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Three researchers published an article in the Kappan that is highly critical of the edTPA, a test used to assess whether teacher candidates are prepared to teach. Over the years, there have been many complaints about the edTPA, because it replaces the human judgment of teacher educators with a standardized instrument. It’s proponents claim that the instrument is more reliable and valid than human judgment.
Drew H. Gitomer, Jose Felipe Martinez, and Dan Battey disagree. Their article raises serious criticisms of the edTPA.
The use of high-stakes assessments in public education has always been contested terrain. Long-simmering debates have focused on their benefits, the harms they cause, and the roles they play in decisions about high school graduation, school funding, teacher certification, and promotion. However, for all the disagreement about how such assessments affect students and teachers, and how they should or should not be used, it has generally been assumed that the assessment instruments themselves follow standard principles of measurement practice.
At the most basic level, test developers are expected to report truthful and technically accurate information about the measurement characteristics of their assessments, and they are expected to make no claims about those assessments for which they have no supporting evidence. Violating these fundamental principles compromises the validity of the entire enterprise. If we cannot trust the quality of the assessments themselves, then debates about how best to use them are beside the point.
Our research suggests that when it comes to the edTPA (a tool used across much of the United States to make high-stakes decisions about teacher licensure), the fundamental principles and norms of educational assessment have been violated. Further, we have discovered gaps in the guardrails that are meant to protect against such violations, leaving public agencies and advisory groups ill-equipped to deal with them. This cautionary tale reminds us that systems cannot counter negligence or bad faith if those in position to provide a counterweight are unable or unwilling to do so.
Background: Violations of assessment principles
The edTPA is a system of standardized portfolio assessments of teaching performance that, at the time this research was conducted, was mandated for use by educator preparation programs in 18 states, and approved in 21 others, as part of initial certification for preservice teachers. It builds on a large body of research over several decades focused on defining effective teaching and designing performance assessments to measure it. The assessments were created and are owned by Stanford Center for Assessment, Learning, and Equity (SCALE) and are now managed by Pearson Assessment, with endorsement and support from the American Association of Colleges for Teacher Education (AACTE). By 2018, just five years after they were introduced, they were among the most widely used tools for evaluating teacher candidates in the United States, reaching tens of thousands of candidates in hundreds of programs across the country. They have substantially influenced programs of study in teacher education. And for the teaching candidates who take them, they are a major undertaking, requiring them to make a substantial time investment, as well as costing them $300.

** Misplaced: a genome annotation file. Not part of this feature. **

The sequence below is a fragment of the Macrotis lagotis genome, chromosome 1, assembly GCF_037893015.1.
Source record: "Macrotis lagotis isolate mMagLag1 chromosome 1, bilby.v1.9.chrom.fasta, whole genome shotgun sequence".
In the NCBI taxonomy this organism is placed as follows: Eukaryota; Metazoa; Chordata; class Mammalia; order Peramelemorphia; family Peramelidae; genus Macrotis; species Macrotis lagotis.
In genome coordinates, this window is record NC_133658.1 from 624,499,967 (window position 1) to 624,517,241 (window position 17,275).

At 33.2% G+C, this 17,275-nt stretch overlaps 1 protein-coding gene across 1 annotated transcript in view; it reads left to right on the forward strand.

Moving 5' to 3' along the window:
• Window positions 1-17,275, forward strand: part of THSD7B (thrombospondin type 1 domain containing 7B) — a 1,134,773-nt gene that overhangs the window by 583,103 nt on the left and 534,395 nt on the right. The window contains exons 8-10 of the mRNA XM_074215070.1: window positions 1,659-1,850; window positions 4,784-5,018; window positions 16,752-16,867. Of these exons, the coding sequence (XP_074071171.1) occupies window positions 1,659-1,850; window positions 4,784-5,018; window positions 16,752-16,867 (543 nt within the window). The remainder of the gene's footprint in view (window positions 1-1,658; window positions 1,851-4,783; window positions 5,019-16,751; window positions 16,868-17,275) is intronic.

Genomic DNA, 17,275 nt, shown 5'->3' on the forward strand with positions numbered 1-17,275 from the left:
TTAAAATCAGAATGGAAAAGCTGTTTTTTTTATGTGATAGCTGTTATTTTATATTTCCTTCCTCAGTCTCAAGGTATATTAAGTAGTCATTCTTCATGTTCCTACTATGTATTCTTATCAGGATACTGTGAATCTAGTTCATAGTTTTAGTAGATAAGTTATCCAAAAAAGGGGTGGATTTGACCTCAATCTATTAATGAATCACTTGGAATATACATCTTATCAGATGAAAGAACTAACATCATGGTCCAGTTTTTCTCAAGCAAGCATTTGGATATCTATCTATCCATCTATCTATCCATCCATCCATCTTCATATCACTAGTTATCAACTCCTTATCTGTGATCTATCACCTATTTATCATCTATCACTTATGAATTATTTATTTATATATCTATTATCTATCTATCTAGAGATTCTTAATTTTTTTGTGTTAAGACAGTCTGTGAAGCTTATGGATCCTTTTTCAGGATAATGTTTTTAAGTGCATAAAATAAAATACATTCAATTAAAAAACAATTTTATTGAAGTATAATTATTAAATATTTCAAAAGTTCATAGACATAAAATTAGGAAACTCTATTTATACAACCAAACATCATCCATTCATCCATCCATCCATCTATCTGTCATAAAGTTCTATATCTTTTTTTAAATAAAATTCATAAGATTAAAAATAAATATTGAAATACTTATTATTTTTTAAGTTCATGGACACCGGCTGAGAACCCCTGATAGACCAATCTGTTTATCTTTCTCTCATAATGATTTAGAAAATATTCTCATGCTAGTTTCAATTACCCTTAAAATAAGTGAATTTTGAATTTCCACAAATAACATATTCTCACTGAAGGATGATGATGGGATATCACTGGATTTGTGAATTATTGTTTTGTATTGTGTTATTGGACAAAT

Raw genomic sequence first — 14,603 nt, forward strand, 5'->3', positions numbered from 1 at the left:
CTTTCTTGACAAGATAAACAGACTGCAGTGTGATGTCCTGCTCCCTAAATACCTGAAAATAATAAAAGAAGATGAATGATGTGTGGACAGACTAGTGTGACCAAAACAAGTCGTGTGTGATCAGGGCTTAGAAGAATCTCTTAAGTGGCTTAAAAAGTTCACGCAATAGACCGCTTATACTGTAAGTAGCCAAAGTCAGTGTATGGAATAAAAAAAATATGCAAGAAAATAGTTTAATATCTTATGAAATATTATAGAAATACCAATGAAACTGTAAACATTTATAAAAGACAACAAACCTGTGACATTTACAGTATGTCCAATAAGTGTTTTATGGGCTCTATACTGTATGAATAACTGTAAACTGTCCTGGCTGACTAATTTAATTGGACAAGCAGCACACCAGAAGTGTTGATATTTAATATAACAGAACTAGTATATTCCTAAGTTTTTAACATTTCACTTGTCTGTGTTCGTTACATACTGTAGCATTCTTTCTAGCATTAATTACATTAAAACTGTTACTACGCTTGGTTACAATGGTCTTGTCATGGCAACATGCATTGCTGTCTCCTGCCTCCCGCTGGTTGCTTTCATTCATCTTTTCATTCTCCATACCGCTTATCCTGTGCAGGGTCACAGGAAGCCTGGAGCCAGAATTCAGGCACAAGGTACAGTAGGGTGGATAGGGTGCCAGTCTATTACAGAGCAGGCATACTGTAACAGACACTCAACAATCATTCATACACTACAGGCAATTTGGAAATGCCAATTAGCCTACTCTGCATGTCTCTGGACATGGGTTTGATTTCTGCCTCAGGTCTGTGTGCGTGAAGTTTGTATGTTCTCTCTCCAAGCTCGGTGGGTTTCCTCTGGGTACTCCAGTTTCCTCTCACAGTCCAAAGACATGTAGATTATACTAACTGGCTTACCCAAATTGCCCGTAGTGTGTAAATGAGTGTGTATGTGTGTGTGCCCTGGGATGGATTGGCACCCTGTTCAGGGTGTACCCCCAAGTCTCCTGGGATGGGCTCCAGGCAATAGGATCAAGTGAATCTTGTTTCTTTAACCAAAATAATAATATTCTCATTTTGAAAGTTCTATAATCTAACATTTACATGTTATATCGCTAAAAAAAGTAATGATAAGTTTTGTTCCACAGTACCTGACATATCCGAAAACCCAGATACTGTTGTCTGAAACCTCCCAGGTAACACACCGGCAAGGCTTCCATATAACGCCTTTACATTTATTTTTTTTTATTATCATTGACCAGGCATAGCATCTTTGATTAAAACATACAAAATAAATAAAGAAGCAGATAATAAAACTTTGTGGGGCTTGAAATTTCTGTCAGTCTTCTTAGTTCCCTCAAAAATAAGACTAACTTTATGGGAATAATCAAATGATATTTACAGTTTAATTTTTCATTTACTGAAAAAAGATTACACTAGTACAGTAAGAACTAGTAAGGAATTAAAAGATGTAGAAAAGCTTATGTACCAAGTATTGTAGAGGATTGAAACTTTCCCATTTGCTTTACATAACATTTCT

In 2018, two of us (Drew Gitomer and José Felipe Martínez) participated in a symposium at the annual meeting of the National Council of Measurement in Education (NCME), which included a presentation on edTPA by representatives of Pearson and SCALE (Pecheone et al., 2018). We were struck by specific claims that were made in that presentation: Reported rates of reliability seemed implausibly high, and reported rates of rater error seemed implausibly low, implying that a teaching candidate would receive the same scores regardless of who rated the assessment. A well-established feature of performance measures of teaching, similar to those being used in edTPA, is that raters will often disagree on their scores of any single performance and, therefore, the scoring reliability of any single performance is inevitably quite modest. The raw data on rater agreement that edTPA reports are consistent with the full body of work on these assessments. Yet, the reliabilities they reported, which depend on these agreement levels, were completely discrepant from all other past research.
At the NCME session, we publicly raised these concerns, and we offered to engage in further conversation to clarify matters and address our questions about the claims that were made. Upon further investigation, we found that the information presented at the session was also reported in edTPA’s annual technical reports — the very information state departments of education rely on to decide whether to use the edTPA for teacher licensure.
In December 2019, we published an article detailing serious concerns about the technical quality of the edTPA in the American Educational Research Journal (AERJ), one of the most highly rated and respected journals in the field of educational research (Gitomer et al., 2019). We argued that edTPA was using procedures and statistics that were, at best, woefully inappropriate and, at worst, fabricated to convey the misleading impression that its scores are more reliable and precise than they truly are. Our analysis showed why those claims were unwarranted, and we ultimately suggested that the concerns were so serious that they warranted a moratorium on using edTPA scores for high-stakes decisions about teacher licensure.
Then they discovered that members of the Technical Advisory Committee had not met very often.